What Does “Good” Feel Like to You?

By Juliana Breines | December 12, 2012 | 0 comments

Do you prefer to be relaxed or enthusiastic, peaceful or elated? Your preferred emotional states may seem individual, but research suggests they are largely shaped by culture.

Which activity sounds better to you?

  1. canoeing on a peaceful lake
  2. white-water rafting

Which of these two songs sounds better to you?

    A. Calgary, by Bon Iver

    B. Last Friday Night (T.G.I.F.), by Katy Perry

If you were to use an illegal drug, which would you choose?

  1. heroine (a calming narcotic)
  2. cocaine (an energizing stimulant)

What do your responses to these questions say about you?

If you chose mostly a’s, you may tend to prefer LOW arousal positive (LAP) emotional states. In other words, you like to feel relaxed, calm, and peaceful.

If you chose mostly b’s, you may tend to prefer HIGH arousal positive (HAP) states, like enthusiasm, excitement, and elation.

These preferences are referred to as “ideal affect” states and are measured with a scale developed by Jeanne Tsai and colleagues called the affect valuation index (the quiz above is just for fun—it’s not used in research). In other words, we all want to feel good, but the meaning of good differs in striking ways.

Where does ideal affect come from?

The emotional states that we prefer are largely shaped by culture.

Tsai’s research has revealed that East Asians tend to prefer LAP states, whereas European Americans tend to prefer HAPs. Messages about how we “should” feel pervade all facets of culture, ranging from language use (e.g., in America, everything is “great”) to child-rearing practices (e.g., American parents tend to frame even routine chores as fun games).

Even lullabies show different patterns. A 1991 study by Hanuš Papoušek and colleagues found that Chinese mothers sang in soothing, falling tones, whereas American mothers sang in rising melodies with a greater frequency range.

Another 2007 study by Tsai and a colleague found that American women’s magazines showed more excited smiles (high intensity, open mouth, wrinkles around eyes), whereas Chinese magazines showed calmer smiles. These associations were not due just to temperament or differences between introversion and extroversion: temperament influences the actual emotions people experience, but not what they ideally want to feel.

What accounts for these differences? One explanation lies in the value that East Asian cultures place on social harmony, prioritizing others’ needs, and fitting in with the group—in contrast to the value that American culture places on individual rights and achievement. High arousal, highly expressive emotions better serve the latter emphasis, whereas quieter, more muted emotions better serve the former.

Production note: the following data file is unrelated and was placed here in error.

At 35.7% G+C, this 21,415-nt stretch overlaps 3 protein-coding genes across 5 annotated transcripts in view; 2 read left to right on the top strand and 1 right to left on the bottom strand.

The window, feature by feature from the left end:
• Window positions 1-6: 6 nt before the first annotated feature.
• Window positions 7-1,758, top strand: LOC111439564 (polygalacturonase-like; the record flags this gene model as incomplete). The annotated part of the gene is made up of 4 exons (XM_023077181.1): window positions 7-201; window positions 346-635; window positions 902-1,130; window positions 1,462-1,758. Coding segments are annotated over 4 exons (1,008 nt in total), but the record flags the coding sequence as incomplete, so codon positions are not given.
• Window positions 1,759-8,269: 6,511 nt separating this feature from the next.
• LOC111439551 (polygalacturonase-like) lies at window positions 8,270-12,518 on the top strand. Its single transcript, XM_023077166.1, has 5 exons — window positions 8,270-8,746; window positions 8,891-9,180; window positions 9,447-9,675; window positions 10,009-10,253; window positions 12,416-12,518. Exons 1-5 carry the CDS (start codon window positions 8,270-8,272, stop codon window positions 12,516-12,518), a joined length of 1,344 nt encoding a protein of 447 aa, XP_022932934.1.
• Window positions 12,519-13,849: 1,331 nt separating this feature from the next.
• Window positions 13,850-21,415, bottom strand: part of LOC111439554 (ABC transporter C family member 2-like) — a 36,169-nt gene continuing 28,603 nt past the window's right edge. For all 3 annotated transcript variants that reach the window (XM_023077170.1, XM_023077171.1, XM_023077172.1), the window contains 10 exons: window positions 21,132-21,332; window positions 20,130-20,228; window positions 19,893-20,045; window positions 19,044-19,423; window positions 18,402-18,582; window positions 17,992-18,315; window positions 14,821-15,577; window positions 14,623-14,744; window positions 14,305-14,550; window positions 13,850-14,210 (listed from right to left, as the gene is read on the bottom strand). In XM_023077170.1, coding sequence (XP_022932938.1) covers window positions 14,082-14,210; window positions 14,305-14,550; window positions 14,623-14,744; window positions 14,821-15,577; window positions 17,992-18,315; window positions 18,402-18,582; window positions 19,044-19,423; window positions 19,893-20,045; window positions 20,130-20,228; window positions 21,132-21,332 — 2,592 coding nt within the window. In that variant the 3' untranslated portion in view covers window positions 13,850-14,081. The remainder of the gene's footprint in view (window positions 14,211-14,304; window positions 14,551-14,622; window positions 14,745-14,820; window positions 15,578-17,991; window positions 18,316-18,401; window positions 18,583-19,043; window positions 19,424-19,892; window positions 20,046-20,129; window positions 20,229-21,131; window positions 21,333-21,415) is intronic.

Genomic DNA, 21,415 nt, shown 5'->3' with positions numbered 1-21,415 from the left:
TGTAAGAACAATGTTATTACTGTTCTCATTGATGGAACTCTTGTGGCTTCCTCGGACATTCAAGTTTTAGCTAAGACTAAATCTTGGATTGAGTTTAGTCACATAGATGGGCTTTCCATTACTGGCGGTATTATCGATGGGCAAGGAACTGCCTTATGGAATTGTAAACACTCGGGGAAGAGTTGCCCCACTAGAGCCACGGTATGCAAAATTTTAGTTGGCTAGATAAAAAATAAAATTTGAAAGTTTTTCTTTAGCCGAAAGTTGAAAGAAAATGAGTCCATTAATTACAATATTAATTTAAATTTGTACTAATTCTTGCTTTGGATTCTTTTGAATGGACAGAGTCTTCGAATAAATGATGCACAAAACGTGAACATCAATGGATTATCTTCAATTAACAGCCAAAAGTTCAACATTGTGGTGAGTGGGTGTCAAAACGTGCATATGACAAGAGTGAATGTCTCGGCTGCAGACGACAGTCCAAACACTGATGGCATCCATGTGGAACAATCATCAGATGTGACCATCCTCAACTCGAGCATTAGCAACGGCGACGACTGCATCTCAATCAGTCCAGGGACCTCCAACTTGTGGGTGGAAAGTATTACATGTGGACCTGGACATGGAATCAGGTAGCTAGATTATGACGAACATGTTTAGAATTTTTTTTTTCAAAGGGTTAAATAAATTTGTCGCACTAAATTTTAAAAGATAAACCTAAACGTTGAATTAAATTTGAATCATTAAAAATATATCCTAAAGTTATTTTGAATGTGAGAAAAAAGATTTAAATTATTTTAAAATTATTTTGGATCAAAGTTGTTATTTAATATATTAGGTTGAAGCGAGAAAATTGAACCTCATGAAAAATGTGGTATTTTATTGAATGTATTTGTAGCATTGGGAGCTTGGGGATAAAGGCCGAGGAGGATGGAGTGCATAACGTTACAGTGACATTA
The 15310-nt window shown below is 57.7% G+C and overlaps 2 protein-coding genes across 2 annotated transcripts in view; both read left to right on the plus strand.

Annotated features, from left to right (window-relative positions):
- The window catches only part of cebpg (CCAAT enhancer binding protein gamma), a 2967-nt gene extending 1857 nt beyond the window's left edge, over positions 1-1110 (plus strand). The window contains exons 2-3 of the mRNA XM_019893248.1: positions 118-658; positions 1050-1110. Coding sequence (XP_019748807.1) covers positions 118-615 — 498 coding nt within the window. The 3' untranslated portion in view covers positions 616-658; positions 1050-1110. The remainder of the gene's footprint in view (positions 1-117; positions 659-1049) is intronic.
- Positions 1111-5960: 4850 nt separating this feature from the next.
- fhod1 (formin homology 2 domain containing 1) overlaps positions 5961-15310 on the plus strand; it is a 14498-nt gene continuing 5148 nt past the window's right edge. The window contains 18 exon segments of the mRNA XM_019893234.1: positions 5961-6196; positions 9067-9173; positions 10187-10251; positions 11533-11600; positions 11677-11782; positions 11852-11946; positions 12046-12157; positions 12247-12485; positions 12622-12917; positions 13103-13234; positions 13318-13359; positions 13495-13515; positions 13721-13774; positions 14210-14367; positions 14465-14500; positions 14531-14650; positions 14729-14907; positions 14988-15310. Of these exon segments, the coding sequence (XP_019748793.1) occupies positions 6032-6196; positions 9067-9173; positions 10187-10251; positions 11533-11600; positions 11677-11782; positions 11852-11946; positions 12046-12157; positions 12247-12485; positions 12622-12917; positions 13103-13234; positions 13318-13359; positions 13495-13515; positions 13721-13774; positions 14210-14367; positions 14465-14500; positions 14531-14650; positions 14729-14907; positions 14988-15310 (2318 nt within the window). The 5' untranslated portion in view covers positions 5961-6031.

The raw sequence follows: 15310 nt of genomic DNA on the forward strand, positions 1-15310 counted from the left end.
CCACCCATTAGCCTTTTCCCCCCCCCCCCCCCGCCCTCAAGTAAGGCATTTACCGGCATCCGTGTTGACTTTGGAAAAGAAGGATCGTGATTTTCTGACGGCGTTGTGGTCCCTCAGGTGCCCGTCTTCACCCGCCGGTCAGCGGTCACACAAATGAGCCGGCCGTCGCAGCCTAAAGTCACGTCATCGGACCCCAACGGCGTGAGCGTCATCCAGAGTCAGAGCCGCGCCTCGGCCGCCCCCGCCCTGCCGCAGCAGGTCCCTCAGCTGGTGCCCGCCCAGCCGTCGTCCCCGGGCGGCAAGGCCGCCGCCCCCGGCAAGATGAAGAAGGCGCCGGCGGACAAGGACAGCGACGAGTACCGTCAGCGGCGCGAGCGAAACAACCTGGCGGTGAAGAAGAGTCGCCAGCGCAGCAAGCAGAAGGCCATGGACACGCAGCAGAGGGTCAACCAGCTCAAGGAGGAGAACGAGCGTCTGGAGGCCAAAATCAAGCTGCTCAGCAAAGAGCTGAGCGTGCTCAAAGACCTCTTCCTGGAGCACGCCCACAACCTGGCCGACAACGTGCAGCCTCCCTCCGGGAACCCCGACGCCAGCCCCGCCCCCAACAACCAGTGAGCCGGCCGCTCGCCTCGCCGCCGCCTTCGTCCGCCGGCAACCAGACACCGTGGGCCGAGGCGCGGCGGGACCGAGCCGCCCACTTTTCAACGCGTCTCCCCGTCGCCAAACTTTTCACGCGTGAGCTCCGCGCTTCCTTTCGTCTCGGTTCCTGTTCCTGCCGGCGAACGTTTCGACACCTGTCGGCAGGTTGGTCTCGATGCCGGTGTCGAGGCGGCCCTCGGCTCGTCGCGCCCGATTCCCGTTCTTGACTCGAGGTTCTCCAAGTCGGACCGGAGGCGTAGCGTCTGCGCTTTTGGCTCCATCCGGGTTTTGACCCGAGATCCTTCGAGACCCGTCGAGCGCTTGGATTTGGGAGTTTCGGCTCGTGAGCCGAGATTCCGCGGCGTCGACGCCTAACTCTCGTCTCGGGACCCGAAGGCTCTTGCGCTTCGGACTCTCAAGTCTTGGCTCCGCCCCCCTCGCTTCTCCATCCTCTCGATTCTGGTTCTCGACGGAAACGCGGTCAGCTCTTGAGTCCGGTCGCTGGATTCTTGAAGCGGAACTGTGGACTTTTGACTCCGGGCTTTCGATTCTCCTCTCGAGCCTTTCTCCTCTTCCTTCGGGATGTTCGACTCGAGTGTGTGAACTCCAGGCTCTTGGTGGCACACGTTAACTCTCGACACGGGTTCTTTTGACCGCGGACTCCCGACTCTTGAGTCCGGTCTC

It is important to note, however, that these patterns do not encompass every individual within each culture—there are certainly exceptions, and sub-culture variations. For example, many aspects of hippie and New Age culture in the Unites States seem to favor LAP states, although I’m not aware of research on this topic. There is also some suggestion that older adults value HAP less as they age. Personally, I prefer a mix of LAP and HAP, with a slightly stronger preference for LAP (though relative to individuals living in East Asian cultures, I may be more HAP-oriented than I realize).

Why do affect preferences matter?

Research shows that ideal affect shapes multiple aspects of our lives, from the music we like to the vacations we plan to the drugs we use. It also affects the way we conceptualize and treat mental illness.

For example, a widely used American index of well-being, the Bradburn Affect Balance Scale, prioritizes HAP states like feeling on top of the world and being proud of personal accomplishments. This conception of happiness may erroneously categorize LAP-oriented people as less happy and healthy, and clinical treatments based on this model may not be effective for these individuals.

Tsai suggests that clinicians tailor their approaches to the ideal affect of their patients. She gives the example of a person who is trying to quit smoking: if they most value the calming effects of nicotine, they should try replacing it with meditation; if they value its stimulating effects, perhaps they should try rollerblading instead!

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About The Author

Juliana Breines is a doctoral candidate at the University of California, Berkeley. Her current research examines how interpersonal processes shape the way people treat themselves, and how constructive and destructive forms of self-treatment impact outcomes such as self-improvement motivation and health-relevant behaviors. She writes for the blog Psych Your Mind, from which this piece is adapted.


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